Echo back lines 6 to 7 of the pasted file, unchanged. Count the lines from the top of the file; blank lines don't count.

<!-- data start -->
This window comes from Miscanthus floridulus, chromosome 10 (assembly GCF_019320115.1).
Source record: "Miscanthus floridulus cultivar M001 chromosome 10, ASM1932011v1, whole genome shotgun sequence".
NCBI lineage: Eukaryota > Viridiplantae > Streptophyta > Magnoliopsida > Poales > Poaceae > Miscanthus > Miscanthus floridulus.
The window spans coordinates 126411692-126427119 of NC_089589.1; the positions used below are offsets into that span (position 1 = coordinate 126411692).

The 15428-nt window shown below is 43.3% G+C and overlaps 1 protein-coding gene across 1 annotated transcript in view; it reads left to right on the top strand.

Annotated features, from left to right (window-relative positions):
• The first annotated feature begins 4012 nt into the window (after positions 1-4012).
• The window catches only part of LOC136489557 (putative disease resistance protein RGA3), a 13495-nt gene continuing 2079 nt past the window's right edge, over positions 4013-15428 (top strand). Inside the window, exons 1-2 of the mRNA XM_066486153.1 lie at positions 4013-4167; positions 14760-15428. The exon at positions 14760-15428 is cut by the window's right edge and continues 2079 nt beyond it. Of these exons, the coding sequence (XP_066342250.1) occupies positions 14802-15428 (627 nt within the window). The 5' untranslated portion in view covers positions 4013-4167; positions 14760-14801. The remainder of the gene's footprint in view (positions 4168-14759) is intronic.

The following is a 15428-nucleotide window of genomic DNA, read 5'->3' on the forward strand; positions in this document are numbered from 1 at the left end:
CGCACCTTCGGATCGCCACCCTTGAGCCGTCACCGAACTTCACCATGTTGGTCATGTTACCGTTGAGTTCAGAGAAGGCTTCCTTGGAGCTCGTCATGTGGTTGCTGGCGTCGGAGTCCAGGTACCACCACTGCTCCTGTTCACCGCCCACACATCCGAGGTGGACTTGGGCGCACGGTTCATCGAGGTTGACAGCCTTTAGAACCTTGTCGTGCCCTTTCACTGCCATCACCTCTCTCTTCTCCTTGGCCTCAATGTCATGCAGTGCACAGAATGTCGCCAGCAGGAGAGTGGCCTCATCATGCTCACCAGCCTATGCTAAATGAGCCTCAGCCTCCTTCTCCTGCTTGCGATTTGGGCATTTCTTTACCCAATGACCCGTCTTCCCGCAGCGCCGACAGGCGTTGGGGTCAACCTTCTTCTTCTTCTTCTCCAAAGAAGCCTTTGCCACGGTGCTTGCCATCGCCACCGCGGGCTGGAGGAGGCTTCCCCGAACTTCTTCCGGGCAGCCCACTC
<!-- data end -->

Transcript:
Annotated features, from left to right (window-relative positions):
• The first annotated feature begins 4012 nt into the window (after positions 1-4012).